Impromptu Performance Lecture Partial transcript from 1/19/2019 at UCLA:
during a drop-in at Processing Community Day (LA)
"I have an idea I'd like to present that maybe dovetails with this conference. I'd call it the first annual ADHD conference for artists. ADHD is actually a misnomer, so this Dr. Russell Barkley has given us two much better terms: Time-blindness and Intention Deficit Disorder.
About 4 - 5% of the adult population has Time-Blindness and I am looking at a subsection of that have gone into the arts. I've already begun some preliminary research into artists with Intention-Deficit Disorder. When I took a poll of people to see if they can see signs of ADHD in their work, or if it contributes to their creative work in any way, the responses went against assumptions I had that people went into art because it was more forgiving and it could be more on one's own terms. Often, the overwhelming self-management tasks overshadowed other beliefs such as the necessity for hyperfocus, or being an empath. Dr.Barkley says that those who do good work, do it despite having Intention-Deficit Disorder, not because of it, and YouTube channels such as ''How to ADHD'' devote a good amount of time to note aspects that seem like special powers, quirks worth appreciating, and both can be right.
This focus on how those with Time Blindness experience intense extremes, feelings of all-or-nothing and the reality of stopping altogether in the face of adversity, parallels economic extremes that we are seeing in wealth inequality in America and in the world. This is not a metaphor, but rather the activities that artists with ADHD take on, where often lives are made up of clever strategies for survival, they are a barometer for economic systems with particular demands of flexibility or failure placed on people not on situations.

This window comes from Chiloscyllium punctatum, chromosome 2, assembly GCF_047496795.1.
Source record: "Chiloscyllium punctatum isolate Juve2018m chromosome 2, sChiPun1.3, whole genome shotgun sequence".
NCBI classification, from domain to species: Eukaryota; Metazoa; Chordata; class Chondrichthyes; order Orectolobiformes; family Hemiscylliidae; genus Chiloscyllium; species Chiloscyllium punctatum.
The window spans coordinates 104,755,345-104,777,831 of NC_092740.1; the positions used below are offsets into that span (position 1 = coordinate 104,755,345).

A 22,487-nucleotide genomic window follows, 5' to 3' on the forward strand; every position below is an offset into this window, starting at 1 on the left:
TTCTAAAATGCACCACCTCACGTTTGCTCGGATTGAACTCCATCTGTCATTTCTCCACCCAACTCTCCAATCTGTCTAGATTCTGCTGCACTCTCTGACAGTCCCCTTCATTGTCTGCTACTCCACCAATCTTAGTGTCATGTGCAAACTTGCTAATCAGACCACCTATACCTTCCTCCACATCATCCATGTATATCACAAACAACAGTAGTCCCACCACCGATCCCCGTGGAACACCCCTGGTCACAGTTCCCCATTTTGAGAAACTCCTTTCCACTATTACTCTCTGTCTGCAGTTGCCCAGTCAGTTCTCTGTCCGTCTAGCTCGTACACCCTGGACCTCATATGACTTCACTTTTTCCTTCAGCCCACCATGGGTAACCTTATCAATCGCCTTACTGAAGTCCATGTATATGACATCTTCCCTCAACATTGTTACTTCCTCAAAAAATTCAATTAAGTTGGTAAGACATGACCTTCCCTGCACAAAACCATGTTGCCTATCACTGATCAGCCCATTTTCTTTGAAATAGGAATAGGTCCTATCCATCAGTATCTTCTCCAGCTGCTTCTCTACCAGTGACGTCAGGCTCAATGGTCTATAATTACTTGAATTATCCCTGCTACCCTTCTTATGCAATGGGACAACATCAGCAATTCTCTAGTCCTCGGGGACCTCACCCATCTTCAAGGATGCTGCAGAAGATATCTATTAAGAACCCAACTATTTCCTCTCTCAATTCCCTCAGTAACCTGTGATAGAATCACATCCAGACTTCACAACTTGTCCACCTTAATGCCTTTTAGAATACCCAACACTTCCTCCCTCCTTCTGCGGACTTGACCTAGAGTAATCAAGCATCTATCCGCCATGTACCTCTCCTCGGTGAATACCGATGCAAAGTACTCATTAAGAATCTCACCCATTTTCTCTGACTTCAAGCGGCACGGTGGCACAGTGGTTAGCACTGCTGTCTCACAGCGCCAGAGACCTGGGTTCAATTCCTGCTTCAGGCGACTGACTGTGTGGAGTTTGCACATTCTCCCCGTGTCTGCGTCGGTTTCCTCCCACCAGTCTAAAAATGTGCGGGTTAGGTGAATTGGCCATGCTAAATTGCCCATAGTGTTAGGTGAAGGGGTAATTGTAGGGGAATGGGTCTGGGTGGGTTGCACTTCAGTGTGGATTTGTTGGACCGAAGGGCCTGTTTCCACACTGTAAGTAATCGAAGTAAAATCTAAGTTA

Amongst the few respondents that have worked for years on being as self-aware as possible, they lamented the lack of research and useful resources for adults with Intention-Deficit Disorder, and that they have had to figure everything out on their own in a complex story of failure, devastation, and self-moderation. I often work with other artists and pride myself on bringing them into a fold of a different way of thinking and working, helping others see the possibility of what I imagine work to be, and how work can be redefined to address salient local and cultural topics.
There are two questions that I would like to present with this ADHD conference, which are controversial and personal: What is the relationship to ADHD and being an artist (using my own practice as a starting point?) And could ADHD symptoms illuminate and even confront Capitalism, where those with the disorder who fail to meet its demands find solidarity?"
Full talk without C.A.R.T. has been found here.